Of all the cities in the United Kingdom, London has the highest concentration of free museums and art galleries which is just fantastic as well as being a whole lot of culture and heritage for absolutely nothing. The only difficult part comes in deciding which of London's amazing art galleries you want to visit and how many you've got time to fit into your itinerary.
Luckily we have done all the hard work for you and gathered together our top recommendations of art galleries in London which are well worth spending an hour or two of your time experiencing. There's something for everyone, whatever your arty tastes so why not read on and see:-
The Saatchi Gallery is a wonderful choice if you are interested in seeing cutting edge contemporary works of art. It aims to provide a forum for largely unseen artists either from the UK or internationally, and in particular to showcase works of art created by young people. The Saatchi Gallery is celebrating its 30 anniversary in 2015 and has a number of special exhibitions to celebrate this achievement. The Gallery is located in the former military barracks of the Duke of York's headquarters in Sloane Square and is very easily accessed by public transport. It is open 7 days a week, 10am to 6pm with last admissions at 5.30pm.
The National Gallery is housed inside a stunning building which is incredibly difficult to miss as it dominates Trafalgar Square and is often illuminated once dusk falls. It houses a collection of over 2,300 paintings some of which are the finest examples of Western European art shown anywhere in the world. You can see works from famous artists such as Monet, Botticelli, Van Gogh and Rembrandt. This is an ideal choice for anyone who is studying this period of art history, or anyone who wants to see some truly remarkable works of art, perhaps for the first time. Being centrally located it is very easy to access and is open 10am to 6pm daily with late opening on a Friday until 9pm.
National Portrait Gallery
Located directly next to the National Gallery, this isn't the place to come if you want to see some serious works of art but it is an entertaining way to spend a couple of hours if you have been to the National Gallery and want something else to add into your visit. You can see over 10,000 portraits here; all of figures from throughout British history with portraits such as Henry VIII and The Beatles hanging side by side. Probably not the place to go if you want to inject some serious art culture into your trip but an interesting way to pass the time regardless.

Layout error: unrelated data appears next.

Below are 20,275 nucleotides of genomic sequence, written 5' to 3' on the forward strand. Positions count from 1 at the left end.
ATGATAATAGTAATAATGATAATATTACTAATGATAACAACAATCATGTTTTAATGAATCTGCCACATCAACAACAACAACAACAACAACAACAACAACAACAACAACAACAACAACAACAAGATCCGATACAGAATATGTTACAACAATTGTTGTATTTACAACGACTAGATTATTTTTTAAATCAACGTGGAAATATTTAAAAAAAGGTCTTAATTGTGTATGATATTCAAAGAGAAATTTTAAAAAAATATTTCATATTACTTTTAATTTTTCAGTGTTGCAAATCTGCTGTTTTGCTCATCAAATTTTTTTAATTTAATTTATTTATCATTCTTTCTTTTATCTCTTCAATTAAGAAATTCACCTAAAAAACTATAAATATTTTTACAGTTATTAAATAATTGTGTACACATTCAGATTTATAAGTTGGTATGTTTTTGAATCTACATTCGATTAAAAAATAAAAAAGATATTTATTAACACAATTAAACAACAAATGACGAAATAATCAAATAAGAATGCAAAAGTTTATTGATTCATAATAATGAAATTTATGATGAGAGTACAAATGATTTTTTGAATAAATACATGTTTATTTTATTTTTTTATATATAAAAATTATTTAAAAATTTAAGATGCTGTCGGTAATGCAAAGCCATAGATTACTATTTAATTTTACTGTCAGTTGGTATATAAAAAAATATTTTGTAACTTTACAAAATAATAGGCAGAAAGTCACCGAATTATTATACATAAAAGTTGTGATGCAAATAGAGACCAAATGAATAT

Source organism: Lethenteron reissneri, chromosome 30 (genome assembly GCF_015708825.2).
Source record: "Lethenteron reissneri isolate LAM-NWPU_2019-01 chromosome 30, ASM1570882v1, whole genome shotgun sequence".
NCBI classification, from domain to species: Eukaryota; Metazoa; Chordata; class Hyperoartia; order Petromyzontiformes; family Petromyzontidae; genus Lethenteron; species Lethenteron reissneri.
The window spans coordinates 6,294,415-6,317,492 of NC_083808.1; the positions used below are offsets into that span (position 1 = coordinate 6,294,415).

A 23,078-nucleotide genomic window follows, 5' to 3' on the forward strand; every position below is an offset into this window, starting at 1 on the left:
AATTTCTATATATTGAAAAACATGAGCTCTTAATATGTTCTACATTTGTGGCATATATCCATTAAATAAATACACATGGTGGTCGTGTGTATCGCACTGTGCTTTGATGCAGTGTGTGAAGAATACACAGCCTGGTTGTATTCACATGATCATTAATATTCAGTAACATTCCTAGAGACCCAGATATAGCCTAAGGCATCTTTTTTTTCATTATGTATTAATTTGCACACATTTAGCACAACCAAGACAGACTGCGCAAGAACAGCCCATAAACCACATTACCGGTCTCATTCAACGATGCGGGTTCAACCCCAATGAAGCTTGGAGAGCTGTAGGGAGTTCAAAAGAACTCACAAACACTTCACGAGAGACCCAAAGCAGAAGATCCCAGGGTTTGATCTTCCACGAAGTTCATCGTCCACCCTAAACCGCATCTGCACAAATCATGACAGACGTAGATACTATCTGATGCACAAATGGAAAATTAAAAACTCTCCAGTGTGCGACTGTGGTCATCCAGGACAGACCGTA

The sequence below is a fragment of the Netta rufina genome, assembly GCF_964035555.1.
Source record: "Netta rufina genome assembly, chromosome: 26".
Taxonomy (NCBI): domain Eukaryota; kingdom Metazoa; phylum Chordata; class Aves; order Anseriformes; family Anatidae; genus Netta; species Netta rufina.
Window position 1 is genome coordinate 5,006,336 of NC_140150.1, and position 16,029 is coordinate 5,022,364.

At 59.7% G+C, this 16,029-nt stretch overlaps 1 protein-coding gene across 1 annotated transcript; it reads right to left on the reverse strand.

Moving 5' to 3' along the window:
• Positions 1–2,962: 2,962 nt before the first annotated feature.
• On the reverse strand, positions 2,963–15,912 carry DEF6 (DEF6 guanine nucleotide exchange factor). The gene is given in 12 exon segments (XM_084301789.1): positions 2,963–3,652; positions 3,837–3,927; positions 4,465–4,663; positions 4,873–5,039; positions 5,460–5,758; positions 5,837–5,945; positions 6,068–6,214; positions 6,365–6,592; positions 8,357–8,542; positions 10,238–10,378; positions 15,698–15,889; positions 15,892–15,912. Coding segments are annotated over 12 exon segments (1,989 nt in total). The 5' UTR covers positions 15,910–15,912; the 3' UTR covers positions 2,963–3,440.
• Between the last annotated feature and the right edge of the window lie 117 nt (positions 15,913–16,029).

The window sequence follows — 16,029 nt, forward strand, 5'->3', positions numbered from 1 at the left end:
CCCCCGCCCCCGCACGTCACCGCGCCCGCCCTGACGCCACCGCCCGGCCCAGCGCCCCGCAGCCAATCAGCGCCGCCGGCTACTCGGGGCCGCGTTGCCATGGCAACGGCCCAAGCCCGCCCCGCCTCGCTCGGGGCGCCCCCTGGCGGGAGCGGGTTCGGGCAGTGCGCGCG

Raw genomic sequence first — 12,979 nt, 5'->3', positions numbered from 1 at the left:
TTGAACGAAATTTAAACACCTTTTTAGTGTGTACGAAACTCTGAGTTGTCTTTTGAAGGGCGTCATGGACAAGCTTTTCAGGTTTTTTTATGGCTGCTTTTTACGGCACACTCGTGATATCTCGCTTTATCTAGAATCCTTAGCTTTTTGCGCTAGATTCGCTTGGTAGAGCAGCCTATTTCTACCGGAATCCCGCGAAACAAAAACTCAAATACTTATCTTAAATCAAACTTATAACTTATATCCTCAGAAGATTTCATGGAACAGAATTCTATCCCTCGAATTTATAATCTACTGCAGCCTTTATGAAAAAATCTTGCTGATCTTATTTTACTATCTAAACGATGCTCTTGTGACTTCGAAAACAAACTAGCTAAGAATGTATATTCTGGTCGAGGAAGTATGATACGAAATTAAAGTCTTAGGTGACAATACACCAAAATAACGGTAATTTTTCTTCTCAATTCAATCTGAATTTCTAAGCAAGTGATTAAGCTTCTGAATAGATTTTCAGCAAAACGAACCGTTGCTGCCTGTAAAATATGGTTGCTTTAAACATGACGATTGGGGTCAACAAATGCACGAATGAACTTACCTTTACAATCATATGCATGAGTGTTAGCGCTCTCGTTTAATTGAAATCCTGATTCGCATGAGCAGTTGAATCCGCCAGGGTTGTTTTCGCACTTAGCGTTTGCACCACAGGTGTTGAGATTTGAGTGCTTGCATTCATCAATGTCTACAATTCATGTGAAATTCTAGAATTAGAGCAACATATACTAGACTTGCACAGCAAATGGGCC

If you are interested in something a little bit different then why not try the Photographers Gallery. First opened in 1971 it was the UK's first gallery dedicated solely to photography. Here you can see a wide range of exhibitions relating to photography from contemporary and moderns works to historical archives. The gallery is open seven days week but free entry is only guaranteed if you arrive before 12pm, so if you are planning a vist here then it would be wise to make this the first thing on your agenda. Access is very easy as the gallery is situated in Central London, just a short walk from the Oxford Circus tube station.
Another one to add to the top of your itinerary if you are staying in one of the hotels in London Hyde Park is the Serpentine Gallery. This gallery has regularly changing exhibits and is another forum for contemporary works from artists both based in the UK and abroad. Perhaps one of the highlights of the gallery is the Summer Pavilion which takes place each year. A distinguished architect is invited to build a structure outside the gallery which is left in place throughout the summer months. There have been some truly fascinating structures on display in previous years so if you are making the most of one of the London hotels special offers during July or August then be sure to go along and take a look.
This was the original Tate Gallery, although it is now one of three other galleries across the UK, including the Tate Modern which is also in London. Primarily dedicated to showcasing British works of art, the pieces on display here cover the 1500s right up to the present day. For more recent works of art, visit Tate Britain's sister museum the aforementioned Tate Modern which is situated inside the converted Bankside Power Station and is actually one of Europe's most popular art galleries.
Street Art in London
If you truly want to step away from the traditional art galleries then another option would be to take a look at the street art which adorns many places in the city. Perhaps the most famous street artist is Banksy but there are also plenty of other names known to the street art circuit. Many of the original Banksy works have been removed or defaced but there are still plenty left which are worth seeing. You could plan your own tour based on information found online or book onto one of the street art walking tours which regularly take place. This is a great choice if you have teenagers or older children in tow who cannot fail to be impressed by this slightly different take on art culture.
This Information is provided by Shaftesbury Hyde Park International, to aware visitors about London.